Caesars uses process-control technology to keep customers happy. At any given point, some slot machines are down, whether because a machine broke or ran out of money or somebody hit the jackpot. All these contingencies require immediate attention by a service attendant. In the past, service personnel strolled around looking for machines in need of fixing. Now, however, a downed slot machine sends out an “I need attention” signal, which is instantly picked up by a monitoring and paging system called MessengerPlus and sent to a service attendant.
Design and Production Systems
Modern companies rely heavily on technology to design and make products. Computer-aided design (CAD) software, for instance, enables designers to test computer models digitally before moving new products into the prototype stage. Many companies link CAD systems to the manufacturing process through computer-aided manufacturing (CAM) systems that not only determine the steps needed to produce components but also instruct machines to do the necessary work. A CAD/CAM system can be expanded by means of computer-integrated manufacturing (CIM), which integrates various operations (from design through manufacturing) with functional activities ranging from order taking to final shipment. The CIM system may also control —computer-run machines that can perform repetitive or dangerous tasks. A CIM system is a common element in a flexible manufacturing system, which makes it possible to change equipment setups by reprogramming computer-controlled machines that can be adapted to produce a variety of goods. Such flexibility is particularly valuable to makers of customized products.
Management Support Systems
Mid- and upper-level managers rely on a variety of information systems to support decision-making activities, including management information systems, decision support systems, executive support systems, and expert systems.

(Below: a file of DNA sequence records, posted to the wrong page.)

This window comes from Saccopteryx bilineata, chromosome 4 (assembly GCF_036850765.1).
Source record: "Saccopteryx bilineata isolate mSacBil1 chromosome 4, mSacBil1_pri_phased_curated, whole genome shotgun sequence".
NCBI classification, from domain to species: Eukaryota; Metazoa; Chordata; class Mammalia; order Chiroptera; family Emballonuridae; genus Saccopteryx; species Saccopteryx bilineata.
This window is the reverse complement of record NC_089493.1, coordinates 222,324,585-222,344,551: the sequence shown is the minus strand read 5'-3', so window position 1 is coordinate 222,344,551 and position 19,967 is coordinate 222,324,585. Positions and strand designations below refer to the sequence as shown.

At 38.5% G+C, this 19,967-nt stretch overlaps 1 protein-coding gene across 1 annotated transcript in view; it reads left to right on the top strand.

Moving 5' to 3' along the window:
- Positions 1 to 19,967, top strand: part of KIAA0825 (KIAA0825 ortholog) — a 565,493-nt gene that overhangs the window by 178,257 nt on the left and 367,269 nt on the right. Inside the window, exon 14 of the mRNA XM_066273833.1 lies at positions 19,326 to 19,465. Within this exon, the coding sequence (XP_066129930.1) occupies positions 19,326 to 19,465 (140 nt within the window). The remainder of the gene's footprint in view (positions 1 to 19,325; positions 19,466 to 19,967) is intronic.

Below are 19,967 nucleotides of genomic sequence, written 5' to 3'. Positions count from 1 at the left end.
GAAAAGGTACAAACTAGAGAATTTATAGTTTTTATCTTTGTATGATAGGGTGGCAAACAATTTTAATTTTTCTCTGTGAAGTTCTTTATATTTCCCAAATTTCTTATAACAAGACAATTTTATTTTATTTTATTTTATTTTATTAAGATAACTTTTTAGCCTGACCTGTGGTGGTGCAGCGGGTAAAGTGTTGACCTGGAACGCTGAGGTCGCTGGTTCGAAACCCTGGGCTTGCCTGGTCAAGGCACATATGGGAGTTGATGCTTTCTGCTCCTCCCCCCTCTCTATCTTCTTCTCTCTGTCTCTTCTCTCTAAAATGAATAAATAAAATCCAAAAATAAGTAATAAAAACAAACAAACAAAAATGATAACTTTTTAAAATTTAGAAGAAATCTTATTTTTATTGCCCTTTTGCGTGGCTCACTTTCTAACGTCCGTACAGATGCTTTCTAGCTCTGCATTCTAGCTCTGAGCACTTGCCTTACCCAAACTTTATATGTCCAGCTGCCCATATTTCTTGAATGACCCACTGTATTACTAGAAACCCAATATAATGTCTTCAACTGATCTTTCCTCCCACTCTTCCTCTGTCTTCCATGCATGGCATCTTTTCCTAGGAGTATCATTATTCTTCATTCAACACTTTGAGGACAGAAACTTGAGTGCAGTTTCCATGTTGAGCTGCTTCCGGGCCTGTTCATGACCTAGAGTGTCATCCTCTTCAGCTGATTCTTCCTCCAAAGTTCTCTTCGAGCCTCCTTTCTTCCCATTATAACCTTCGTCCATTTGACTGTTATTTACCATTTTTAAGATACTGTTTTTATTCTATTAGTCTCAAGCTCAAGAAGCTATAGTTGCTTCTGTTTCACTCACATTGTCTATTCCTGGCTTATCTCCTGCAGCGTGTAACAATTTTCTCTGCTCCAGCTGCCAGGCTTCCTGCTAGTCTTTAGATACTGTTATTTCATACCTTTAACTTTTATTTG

Management Information Systems
A management information system extracts data from a database to compile reports, such as sales analyses, inventory-level reports, and financial statements, to help managers make routine decisions. The type and form of the report depend on the information needs of a particular manager. At Caesars, for example, several reports are available each day to a games manager (who’s responsible for table-game operations and personnel): a customer-analysis report, a profitability report, and a labor-analysis report.
Decision Support Systems
A decision support system is an interactive system that collects, displays, and integrates data from multiple sources to help managers make nonroutine decisions. For example, suppose that a gaming company is considering a new casino in Pennsylvania (which has recently legalized slot machines). To decide whether it would be a wise business move, management could use a decision support system like the one illustrated in Figure 15.6 “Decision Support System”. The first step is to extract data from internal sources to decide whether the company has the financial strength to expand its operations. From external sources (such as industry data and Pennsylvania demographics), managers might find the data needed to determine whether there’s sufficient demand for a casino in the state. The decision support system will apply both types of data as variables in a quantitative model that managers can analyze and interpret. People must make the final decision, but in making sense of the relevant data, the decision support system makes the decision-making process easier—and more reliable.
Figure 15.6 Decision Support System
Executive Information Systems